Angela Kline using the Liberator fitted with a cross bow.
Mike saw an article in the Grand Rapids Press about The Liberator last year and then met 25 year old Angela Kline of Sparta this summer. Kline, who has cerebral palsy, not only knew about the device, but had used it to hunt. This spurred Chambers to get in contact with Pete and ask if he could try it. Odland responded by arranging a hunt for Mike at Born’s Bucks in Caledonia. Naber’s Taxidermy Studio of Grand Rapids agreed to mount the deer at no charge if Mike should happen to get one.
Well he sure did get one. After spending one hour in a blind Mike zeroed in on the 19 point buck you see in the picture. The buck was 60 yards away which was a walk in the park for The Liberator. Pete confidently asserted me that the Thompson Center Encore rifle mounted in The Liberator is so accurate “you could drive tacks with it at 200 yards”. He went on to explain that the Thompson was chosen for several reasons including the fact that it fires a single shot, another safety feature, and that it can be fitted with 12 different barrels for different hunting situations.
Mike Chambers could barely contain his excitement about his first ever hunt.
“My thing is that I am always looking for outlets for the disabled community,” Chambers explained. “To find a guy like Pete and a device like The Liberator is just amazing.”
When asked if he had spent any time on target practice before bagging the buck, Mike bragged about the intuitive nature of the device and how the transition from his wheelchair joystick to the joystick of The Liberator was effortless. Pete confirmed that Mike caught on very quickly and was able to focus the sight on various objects from the blind almost immediately.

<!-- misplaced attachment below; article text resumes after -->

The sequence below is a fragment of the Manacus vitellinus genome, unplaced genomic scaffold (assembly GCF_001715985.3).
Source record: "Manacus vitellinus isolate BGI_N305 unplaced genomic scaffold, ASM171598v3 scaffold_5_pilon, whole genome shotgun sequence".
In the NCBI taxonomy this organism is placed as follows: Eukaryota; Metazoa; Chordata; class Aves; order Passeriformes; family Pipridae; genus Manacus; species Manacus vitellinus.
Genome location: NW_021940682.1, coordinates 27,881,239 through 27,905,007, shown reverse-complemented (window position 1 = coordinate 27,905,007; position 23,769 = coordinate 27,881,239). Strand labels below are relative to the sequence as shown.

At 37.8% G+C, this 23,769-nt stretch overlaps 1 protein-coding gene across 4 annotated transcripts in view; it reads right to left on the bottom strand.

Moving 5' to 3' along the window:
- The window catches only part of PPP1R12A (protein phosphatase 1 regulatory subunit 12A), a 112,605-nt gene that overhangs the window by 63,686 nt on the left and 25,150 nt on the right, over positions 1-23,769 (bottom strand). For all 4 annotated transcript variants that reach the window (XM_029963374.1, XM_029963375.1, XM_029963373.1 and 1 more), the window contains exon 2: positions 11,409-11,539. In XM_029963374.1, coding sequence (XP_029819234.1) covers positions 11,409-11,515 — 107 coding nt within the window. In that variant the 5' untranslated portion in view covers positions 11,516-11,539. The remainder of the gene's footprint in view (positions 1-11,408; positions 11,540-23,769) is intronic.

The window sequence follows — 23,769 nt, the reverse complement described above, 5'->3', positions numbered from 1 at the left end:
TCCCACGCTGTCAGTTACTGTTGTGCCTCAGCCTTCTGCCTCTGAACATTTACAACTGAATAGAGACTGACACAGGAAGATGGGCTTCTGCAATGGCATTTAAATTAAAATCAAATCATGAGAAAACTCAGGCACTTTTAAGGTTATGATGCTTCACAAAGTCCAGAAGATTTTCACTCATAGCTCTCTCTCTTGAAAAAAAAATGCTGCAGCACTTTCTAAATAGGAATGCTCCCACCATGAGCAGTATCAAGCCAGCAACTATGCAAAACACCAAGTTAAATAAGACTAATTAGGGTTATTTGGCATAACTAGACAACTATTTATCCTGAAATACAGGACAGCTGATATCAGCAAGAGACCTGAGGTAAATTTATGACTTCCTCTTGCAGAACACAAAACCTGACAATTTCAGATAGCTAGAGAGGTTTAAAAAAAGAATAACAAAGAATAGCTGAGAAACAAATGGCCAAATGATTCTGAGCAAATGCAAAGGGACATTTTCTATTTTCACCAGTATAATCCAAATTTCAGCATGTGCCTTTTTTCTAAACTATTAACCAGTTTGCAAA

Able bodied, non-hunters might wonder, “What is all the fuss about?” The answer to that is found in the name: Liberator. This device provides the freedom for physically challenged people to “do it themselves”. The very design puts control back into the hands of those who feel they have lost any vestige of control over their lives.
Pete and Bob have only built three Liberators, but the stories coming in from those who have used them are incredibly inspiring. Recently a representative of The Hope Network told Pete the “rest of the story” about a young man he helped hunt. Prior to hunting, the young man was very withdrawn and kept to himself. It turns out that he was actually contemplating suicide until he had a chance to hunt. That day turned his life around – not only has he become a vibrant, contributing member to the group of handicapped people he meets with, but he is working on a law degree.
Pete Odland is a humble man. When he relates a story about an 18 year old who successfully realized his dream to hunt with his brothers thanks to his invention, he is not attempting to pat his own back. He is amazed at the fortitude and strength of the hunters he helps and is pleased that his talents can help them realize their dreams.
Pete informed me that the work he and Bob have done to create and improve The Liberator is not something they do seeking payment. That is simply not true. If you spend any time talking with him about the positive effect their work has had on people, you will understand my meaning. When you watch his face light up, his eyes sparkle (and sometimes fill with tears), then you know he is getting paid big time.
Darn right he is.